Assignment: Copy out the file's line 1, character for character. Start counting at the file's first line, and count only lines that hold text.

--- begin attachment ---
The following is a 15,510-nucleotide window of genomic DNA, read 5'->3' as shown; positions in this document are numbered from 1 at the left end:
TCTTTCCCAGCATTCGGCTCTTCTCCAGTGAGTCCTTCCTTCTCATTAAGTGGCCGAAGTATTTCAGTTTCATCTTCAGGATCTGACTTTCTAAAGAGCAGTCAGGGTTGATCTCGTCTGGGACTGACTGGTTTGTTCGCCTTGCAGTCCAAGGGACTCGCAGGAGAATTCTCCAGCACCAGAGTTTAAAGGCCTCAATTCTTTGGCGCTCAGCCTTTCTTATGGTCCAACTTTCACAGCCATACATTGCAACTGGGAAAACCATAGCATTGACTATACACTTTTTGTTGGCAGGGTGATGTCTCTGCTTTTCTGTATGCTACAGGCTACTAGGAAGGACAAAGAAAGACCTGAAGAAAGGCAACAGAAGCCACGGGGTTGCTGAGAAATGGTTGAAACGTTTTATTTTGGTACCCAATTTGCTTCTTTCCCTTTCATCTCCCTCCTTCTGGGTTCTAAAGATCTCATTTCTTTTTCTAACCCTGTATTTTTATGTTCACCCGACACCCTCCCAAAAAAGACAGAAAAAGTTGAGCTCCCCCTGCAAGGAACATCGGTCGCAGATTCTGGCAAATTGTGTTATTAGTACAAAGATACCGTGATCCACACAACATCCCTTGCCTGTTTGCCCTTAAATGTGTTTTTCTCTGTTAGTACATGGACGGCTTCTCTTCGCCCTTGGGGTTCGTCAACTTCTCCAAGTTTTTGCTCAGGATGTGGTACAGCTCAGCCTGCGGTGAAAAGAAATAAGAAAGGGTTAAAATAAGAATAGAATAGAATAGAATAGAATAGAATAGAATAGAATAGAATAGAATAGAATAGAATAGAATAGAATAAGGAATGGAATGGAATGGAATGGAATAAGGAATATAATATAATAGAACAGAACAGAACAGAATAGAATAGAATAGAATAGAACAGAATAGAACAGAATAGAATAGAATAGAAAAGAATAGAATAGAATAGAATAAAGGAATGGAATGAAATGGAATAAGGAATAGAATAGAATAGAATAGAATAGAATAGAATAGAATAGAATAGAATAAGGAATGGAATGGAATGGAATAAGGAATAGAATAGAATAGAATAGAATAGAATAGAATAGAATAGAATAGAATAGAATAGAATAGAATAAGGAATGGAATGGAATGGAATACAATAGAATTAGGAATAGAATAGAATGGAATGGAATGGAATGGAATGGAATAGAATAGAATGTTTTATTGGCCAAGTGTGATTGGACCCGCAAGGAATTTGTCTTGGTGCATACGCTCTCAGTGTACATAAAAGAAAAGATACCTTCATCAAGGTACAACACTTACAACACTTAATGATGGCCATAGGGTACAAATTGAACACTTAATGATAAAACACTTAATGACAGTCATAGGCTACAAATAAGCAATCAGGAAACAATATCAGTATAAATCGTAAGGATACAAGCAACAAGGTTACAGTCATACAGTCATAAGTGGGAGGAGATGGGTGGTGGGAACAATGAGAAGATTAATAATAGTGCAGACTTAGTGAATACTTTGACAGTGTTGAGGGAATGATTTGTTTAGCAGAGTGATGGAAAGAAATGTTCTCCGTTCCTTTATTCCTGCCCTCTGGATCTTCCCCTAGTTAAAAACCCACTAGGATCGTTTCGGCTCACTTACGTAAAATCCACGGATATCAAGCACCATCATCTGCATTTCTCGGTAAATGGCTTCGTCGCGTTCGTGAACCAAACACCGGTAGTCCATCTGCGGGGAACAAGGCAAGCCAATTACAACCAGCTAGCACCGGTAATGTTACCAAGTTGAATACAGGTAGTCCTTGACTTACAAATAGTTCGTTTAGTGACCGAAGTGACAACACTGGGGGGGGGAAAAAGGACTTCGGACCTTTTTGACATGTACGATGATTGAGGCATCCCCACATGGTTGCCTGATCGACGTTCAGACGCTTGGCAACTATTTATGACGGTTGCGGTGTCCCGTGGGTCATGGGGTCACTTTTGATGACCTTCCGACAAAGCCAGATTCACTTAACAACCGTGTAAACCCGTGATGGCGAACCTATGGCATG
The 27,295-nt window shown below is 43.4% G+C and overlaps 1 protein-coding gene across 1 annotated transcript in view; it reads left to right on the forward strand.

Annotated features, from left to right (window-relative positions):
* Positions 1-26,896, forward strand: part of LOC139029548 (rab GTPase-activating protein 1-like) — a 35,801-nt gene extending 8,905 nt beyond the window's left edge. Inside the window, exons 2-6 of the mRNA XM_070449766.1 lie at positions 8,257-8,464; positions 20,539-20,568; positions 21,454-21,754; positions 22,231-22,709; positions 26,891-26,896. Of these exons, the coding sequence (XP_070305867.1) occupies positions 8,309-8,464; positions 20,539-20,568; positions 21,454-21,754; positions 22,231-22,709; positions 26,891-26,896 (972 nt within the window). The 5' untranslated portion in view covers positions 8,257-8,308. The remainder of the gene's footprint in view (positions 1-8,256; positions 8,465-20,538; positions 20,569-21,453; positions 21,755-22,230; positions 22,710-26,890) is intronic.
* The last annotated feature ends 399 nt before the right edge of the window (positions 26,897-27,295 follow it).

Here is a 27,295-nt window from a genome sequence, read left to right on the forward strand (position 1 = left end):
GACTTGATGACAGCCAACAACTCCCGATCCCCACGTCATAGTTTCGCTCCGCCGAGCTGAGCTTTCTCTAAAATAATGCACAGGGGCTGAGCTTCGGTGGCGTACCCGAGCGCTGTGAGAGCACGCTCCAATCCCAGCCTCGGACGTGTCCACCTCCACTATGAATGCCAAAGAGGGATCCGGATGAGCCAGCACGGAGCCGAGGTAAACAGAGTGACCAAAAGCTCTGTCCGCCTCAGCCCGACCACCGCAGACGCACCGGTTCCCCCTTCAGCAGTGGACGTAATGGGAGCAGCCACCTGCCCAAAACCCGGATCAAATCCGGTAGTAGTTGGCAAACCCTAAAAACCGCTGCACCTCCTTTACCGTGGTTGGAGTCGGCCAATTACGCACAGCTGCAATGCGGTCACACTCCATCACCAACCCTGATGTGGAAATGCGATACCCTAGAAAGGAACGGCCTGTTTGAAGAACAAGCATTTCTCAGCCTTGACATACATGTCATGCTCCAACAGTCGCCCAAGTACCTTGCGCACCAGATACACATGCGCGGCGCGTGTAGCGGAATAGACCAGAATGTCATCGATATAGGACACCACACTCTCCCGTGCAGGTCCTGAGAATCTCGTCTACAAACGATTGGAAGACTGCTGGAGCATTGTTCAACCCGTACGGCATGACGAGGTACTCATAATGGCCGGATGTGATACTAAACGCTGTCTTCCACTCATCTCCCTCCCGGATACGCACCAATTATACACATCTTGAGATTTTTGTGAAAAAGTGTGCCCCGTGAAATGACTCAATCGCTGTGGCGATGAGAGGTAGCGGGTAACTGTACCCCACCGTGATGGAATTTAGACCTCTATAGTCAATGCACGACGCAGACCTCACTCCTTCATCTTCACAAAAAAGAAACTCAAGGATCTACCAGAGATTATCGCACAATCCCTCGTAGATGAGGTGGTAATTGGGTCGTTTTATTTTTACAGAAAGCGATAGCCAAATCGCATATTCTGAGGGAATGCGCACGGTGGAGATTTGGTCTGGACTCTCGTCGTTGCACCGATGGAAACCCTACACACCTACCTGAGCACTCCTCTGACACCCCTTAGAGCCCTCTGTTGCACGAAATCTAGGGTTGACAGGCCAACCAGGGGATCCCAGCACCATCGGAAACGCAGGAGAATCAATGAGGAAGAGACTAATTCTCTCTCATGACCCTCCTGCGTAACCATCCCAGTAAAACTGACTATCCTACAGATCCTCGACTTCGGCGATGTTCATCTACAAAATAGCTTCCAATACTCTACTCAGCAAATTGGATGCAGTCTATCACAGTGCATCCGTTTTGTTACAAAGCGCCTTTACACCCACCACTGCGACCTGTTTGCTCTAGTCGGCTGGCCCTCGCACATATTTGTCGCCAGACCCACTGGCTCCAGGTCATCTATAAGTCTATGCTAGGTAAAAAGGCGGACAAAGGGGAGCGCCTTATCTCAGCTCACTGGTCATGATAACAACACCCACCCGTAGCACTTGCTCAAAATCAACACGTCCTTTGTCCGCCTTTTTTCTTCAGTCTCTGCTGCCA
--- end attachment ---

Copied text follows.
The following is a 15,510-nucleotide window of genomic DNA, read 5'->3' as shown; positions in this document are numbered from 1 at the left end: